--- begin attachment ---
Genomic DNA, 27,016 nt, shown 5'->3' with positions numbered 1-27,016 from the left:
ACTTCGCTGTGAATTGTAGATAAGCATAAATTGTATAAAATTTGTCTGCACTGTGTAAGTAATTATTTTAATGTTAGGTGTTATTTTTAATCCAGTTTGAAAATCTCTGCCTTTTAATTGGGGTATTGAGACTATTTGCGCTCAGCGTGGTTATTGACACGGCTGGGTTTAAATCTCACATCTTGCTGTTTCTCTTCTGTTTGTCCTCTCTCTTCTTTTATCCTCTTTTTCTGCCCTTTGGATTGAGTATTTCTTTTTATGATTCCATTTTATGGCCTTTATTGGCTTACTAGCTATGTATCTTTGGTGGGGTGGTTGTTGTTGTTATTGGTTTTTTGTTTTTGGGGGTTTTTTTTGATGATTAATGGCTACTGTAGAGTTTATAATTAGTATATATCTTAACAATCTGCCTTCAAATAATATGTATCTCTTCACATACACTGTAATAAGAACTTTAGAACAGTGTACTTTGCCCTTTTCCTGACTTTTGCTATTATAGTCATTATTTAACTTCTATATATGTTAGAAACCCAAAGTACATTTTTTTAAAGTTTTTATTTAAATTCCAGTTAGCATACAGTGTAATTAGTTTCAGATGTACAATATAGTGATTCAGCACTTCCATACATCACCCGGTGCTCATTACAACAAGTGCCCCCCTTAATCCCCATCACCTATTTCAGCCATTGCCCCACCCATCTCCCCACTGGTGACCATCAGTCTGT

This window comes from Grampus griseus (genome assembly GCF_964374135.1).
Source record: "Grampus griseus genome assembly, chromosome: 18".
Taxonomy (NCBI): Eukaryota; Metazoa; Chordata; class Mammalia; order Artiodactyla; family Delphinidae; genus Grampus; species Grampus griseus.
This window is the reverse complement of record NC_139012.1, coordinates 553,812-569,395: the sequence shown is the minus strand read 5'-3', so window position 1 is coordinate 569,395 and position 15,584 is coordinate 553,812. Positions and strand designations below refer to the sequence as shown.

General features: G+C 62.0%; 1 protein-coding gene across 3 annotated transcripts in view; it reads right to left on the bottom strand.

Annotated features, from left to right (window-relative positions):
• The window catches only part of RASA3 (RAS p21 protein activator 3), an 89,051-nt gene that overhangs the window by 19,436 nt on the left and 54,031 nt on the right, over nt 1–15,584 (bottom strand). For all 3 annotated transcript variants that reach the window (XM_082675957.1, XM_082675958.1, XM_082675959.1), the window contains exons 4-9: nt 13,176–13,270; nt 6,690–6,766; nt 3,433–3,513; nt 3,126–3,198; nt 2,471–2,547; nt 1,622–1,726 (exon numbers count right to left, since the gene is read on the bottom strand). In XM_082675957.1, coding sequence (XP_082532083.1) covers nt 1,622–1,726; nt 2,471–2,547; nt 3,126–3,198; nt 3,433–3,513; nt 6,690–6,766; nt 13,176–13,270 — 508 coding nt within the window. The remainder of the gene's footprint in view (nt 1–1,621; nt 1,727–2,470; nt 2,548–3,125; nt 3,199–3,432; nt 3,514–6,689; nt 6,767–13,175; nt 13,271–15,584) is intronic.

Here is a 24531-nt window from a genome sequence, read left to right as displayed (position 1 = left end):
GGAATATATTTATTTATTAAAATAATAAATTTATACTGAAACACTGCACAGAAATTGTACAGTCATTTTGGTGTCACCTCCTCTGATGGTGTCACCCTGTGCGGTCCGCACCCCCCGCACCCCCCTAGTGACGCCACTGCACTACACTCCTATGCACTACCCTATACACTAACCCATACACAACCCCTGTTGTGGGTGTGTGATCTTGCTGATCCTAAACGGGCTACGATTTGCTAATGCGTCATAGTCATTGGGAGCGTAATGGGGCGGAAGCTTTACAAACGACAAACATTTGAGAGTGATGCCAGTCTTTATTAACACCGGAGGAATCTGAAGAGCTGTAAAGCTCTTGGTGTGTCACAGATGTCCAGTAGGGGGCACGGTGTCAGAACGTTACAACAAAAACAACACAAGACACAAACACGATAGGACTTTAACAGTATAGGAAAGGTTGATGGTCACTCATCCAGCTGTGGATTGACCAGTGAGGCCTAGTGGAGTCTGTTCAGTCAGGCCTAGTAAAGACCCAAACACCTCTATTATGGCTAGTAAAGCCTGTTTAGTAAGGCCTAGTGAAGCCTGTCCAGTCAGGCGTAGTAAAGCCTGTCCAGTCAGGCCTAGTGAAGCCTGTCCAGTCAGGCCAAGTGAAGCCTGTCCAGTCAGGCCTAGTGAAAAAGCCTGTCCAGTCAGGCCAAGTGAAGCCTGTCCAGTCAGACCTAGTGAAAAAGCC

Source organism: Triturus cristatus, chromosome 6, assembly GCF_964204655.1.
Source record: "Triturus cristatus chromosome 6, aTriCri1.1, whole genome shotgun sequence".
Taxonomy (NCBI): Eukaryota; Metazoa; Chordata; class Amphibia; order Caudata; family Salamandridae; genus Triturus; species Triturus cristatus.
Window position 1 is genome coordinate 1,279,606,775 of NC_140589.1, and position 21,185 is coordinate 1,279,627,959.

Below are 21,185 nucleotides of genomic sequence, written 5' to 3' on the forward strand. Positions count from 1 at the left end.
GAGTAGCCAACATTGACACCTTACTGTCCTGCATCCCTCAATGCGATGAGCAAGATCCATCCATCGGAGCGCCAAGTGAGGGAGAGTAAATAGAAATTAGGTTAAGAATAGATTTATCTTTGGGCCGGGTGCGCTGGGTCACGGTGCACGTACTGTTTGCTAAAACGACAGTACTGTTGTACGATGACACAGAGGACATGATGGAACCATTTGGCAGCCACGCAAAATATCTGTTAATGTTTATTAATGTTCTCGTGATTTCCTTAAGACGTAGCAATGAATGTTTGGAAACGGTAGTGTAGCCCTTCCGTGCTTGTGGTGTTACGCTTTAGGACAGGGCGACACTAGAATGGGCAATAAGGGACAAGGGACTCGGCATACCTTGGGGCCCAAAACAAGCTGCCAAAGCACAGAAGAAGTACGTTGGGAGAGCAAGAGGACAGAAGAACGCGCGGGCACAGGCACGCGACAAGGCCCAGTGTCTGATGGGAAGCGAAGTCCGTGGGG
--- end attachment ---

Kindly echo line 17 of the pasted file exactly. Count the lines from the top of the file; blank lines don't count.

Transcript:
GAGTAGCCAACATTGACACCTTACTGTCCTGCATCCCTCAATGCGATGAGCAAGATCCATCCATCGGAGCGCCAAGTGAGGGAGAGTAAATAGAAATTAGGTTAAGAATAGATTTATCTTTGGGCCGGGTGCGCTGGGTCACGGTGCACGTACTGTTTGCTAAAACGACAGTACTGTTGTACGATGACACAGAGGACATGATGGAACCATTTGGCAGCCACGCAAAATATCTGTTAATGTTTATTAATGTTCTCGTGATTTCCTTAAGACGTAGCAATGAATGTTTGGAAACGGTAGTGTAGCCCTTCCGTGCTTGTGGTGTTACGCTTTAGGACAGGGCGACACTAGAATGGGCAATAAGGGACAAGGGACTCGGCATACCTTGGGGCCCAAAACAAGCTGCCAAAGCACAGAAGAAGTACGTTGGGAGAGCAAGAGGACAGAAGAACGCGCGGGCACAGGCACGCGACAAGGCCCAGTGTCTGATGGGAAGCGAAGTCCGTGGGG